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"Those who can make you believe absurdities can make you commit atrocities."
Pro-war rhetoric continues to resonate of the peculiar neoconservative brand of insanity. Last week, Representative C.W. Bill Young (R-FL) said, "Nobody wants our troops out of Iraq more than I do, but we can't afford to turn over Iraq to al-Qaida."
The Sunni organization al-Qaeda is not going to take over Shiite dominated Iraq. If Young honestly thinks it can, he's an utter dullard. It's more likely that Young was the Bush liegeman chosen to introduce the latest Rovewellian talking point.
Staying the Course
From the beginning, The administration and its echo chamberlains have sold their woebegone war in Iraq with a fabric of glittering generalities, appeals to emotion, bandwagons, sand bagging, blame shifting, straw man attacks, faulty main assumptions, false analogies, and the rest of the propaganda arsenal. They coaxed us into this war by making visions of mushroom clouds dance in our heads, and they've been playing Rovewellian mind games with us ever since.
Their most enduring trick has been the "fighting them over there so we don't have to fight them over here" mantra. In recent months "fighting them over there" has morphed into "If we withdraw, they will follow us here." Pish. How are they going to get here--hide in our troops' luggage? Swim? Wind surf? Jump?
Despite what Bush the younger tells us, the oceans do, in fact, still protect us. Nobody has an army large enough to invade and occupy the United States, and they certainly don't have a navy or air force capable of transporting a force that size across the Atlantic or Pacific. Even if they did, we could sink them and/or shoot them down before they got halfway here.
Yes, terrorists might still sneak through our borders and ports in drips and drabs like the 9/11 perpetrators did, but nothing we're doing militarily in the Middle East is preventing that from happening. That's Homeland Security's job, and if Homeland Security can't keep terrorists from infiltrating our country, why does it even exist?
Young Mr. Bush exhorts us to show "resolve" in the Middle East. But the kind of resolve we're showing in the Middle East is the kind of resolve it takes to throw yourself in front of a moving bus, and then lie there while the bus continues to roll back and forth over you.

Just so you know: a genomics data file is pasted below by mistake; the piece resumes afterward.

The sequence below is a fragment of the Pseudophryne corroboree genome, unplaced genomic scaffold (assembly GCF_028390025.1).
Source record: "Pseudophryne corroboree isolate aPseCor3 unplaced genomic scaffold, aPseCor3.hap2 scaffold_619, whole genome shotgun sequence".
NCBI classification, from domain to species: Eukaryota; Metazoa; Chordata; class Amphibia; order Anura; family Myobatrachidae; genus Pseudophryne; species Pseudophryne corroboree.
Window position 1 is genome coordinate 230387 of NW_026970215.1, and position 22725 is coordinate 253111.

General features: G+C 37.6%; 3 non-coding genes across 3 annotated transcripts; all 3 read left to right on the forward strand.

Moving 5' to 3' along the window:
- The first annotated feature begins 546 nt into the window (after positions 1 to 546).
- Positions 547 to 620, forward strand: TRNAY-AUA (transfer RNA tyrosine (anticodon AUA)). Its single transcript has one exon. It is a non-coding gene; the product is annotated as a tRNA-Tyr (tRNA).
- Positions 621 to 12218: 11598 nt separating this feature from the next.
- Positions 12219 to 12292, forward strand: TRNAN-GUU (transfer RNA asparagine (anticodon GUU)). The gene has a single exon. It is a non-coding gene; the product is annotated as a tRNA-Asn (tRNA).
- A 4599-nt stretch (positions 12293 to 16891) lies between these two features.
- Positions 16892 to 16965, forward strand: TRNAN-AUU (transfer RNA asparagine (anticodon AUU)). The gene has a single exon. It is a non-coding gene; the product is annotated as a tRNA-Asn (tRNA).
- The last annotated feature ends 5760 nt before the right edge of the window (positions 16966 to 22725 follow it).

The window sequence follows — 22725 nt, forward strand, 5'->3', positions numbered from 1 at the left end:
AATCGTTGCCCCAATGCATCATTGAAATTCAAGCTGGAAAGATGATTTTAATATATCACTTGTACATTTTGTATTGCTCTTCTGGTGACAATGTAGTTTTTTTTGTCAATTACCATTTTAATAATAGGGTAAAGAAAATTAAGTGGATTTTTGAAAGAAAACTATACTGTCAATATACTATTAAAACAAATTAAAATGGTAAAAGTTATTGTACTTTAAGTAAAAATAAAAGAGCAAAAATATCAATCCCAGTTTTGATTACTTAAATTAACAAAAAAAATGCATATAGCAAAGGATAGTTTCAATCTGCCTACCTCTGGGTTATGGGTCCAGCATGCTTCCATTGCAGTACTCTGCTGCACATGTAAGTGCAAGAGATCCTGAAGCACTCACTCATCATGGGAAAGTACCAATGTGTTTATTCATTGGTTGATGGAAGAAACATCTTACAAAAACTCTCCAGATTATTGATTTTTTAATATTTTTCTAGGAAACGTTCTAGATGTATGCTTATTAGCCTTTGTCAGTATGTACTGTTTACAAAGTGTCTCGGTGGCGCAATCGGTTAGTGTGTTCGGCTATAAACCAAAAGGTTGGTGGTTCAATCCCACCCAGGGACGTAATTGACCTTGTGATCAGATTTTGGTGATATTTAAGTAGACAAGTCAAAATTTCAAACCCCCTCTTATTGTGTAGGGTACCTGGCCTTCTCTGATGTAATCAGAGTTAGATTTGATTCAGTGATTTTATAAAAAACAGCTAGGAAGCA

In January, Senator Joe Lieberman (?-CT) said on Meet the Press that "We all want to find the right exit strategy. But my own sense of history tells me that in war, ultimately, there are two exit strategies. One is called victory; the other is called defeat."
My three dogs have a better sense of history than Lieberman does. Wars, especially modern American wars, have seldom been decisive. World War I ended in an armistice, the conditions of which laid the groundwork for World War II. World War II concluded with the formal surrenders of Germany and Japan, but that only led to the Cold War and a series of dirty little third world proxy wars that lasted for half a century.
One pro-war neoconservative pundit recently compared Representative Jack Murtha (D-PA) to Lee Harvey Oswald. He said that Murtha and Oswald formed a small club of individuals who deserved to be classified as "ex-Marines." This pundit is not a Coulter-class luminary in the neoconservative galaxy. He is a distinguished dean and professor at one of our most distinguished graduate level war colleges who consistently indulges in this kind of vituperative through the Big Brother Broadcast megaphone. With people like him in key positions of upper level of military academia, it's little wonder our national security brain trust is so bankrupt.
We hear from voices on the right that a U.S. withdrawal from Iraq will create conditions that could lead to a regional war, but the fact is that U.S. presence in Iraq has created a regional war. Conflict, at one level or another, rages from the Horn of Africa to Pakistan, and our presence in Iraq is fueling it, not containing it.
The Bush war hawks keep serving up grape flavored hallucinogen shooters, and their non-cognitive supporters keep slamming them down. Meanwhile, a pack of dune farmers armed with tinker toys continue to make the "best-trained, best-equipped" armed force in history look like it couldn't find its oasis with a map and a flashlight.
It's so difficult for me to watch our chicken hawk leaders pour more of our magnificent troops into a war they're not designed to fight in pursuit of a "victory" that cannot be defined, and justify their policies and strategies with arguments they have to know are medicine show hokum, and blame their failures on the CIA, the news media, Catholics who voted for John Kerry, and whatever other scapegoat is handy.
It breaks my heart.
Commander Jeff Huber, U.S. Navy (Retired) writes from Virginia Beach, Virginia. Read his commentaries at Pen and Sword.